Depending on how far you are moving, you may want to read up on
different companies. A mover can make things easier, but
confirm that they are reputable and fully licensed.

Don’t let the stress overwhelm you. Get the help you need, and
further your chances at success with thorough research. You can
find the home perfect for you and your family.

Homebuyers Resuming Search Amid Improving Inventory, Attractive Terms

Source: NWMLS

KIRKLAND, Washington (February 7, 2019) – Homebuyers around Washington state are making their
way back to the market, hoping to take advantage of improving inventory, attractive interest rates, and
more approachable sellers, according to officials with Northwest Multiple Listing Service.

Northwest MLS statistics for January show year-over-year improvement in the volume of new listings
and total inventory, along with moderating selling prices. Although fewer pending sales (mutually
accepted offers) were reported than a year ago (down about 3.3 percent), January was the smallest year-
over-year decline since May 2018 when the drop was about 2.7 percent.

Commenting on the MLS statistics summarizing last month’s activity, broker Gary O’Leyar said
January’s post-holiday real estate activity doesn’t normally pick up until later in the month, but this year
the uptick began early. “January started as a bit of a surprise. Open house activity was very robust, and we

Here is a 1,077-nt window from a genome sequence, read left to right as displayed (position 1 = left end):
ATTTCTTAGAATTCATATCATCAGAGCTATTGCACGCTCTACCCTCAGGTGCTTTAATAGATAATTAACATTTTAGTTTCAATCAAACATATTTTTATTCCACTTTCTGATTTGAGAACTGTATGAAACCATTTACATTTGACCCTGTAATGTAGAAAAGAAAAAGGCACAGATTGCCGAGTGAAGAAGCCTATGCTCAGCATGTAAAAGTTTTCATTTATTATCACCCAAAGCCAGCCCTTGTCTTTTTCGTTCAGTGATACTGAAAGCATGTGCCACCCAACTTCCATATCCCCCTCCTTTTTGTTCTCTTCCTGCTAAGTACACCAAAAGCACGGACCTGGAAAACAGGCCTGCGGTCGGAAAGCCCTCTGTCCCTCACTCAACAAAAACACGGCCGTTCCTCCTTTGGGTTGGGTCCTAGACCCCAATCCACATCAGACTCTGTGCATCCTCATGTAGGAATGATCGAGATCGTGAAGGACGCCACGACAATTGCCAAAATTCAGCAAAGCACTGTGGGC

saw multiple offers in numerous instances again,” reported O’Leyar, the owner of Berkshire Hathaway
HomeServices Signature Properties in Seattle.

Brokers tallied 7,564 pending sales during January, a decline from a year-ago when they recorded 7,820
transactions.

Seven counties had increases in pending sales of single family homes and condos compared with 12
months ago, including King (up nearly 7.5 percent) and Snohomish (up 3.8 percent).

James Young, director of the Washington Center for Real Estate Research at the University of
Washington, commented on pending sales. The mixed results, including “healthy growth” in King and
Snohomish counties, “corresponds well to upward movement in mortgage applications late in December,
a leading indicator for the month to follow,” he noted, adding, “One should expect to see increased sales
activity in the coming months throughout the region if mortgage applications continue to stabilize or
increase.”

J. Lennox Scott, chairman and CEO of John L. Scott Real Estate, said buyers “came out of the
woodwork” after the holidays, eager to take advantage of better housing conditions. “Areas close to the
job centers are seeing improved affordability from spring 2018,” he said, attributing it to lower interest
rates, strong job growth, and adjusted pricing.

Scott said buyers are also attracted by expanded inventory resulting from the addition of new listings and
a higher number of unsold inventory, although he noted “inventory levels are still considered a shortage.”
Prospective buyers who sat out the second half of 2018 or were pushed to the sidelines during last year’s
heated market are finding better buying conditions, agreed Robb Wasser, branch manager at Windermere
Real Estate/East. “Interest rates are near a nine month low and buyers have a stronger platform for
negotiating, which have helped drive a 9 percent increase in pending sales of single family homes in King
County,” Wasser stated.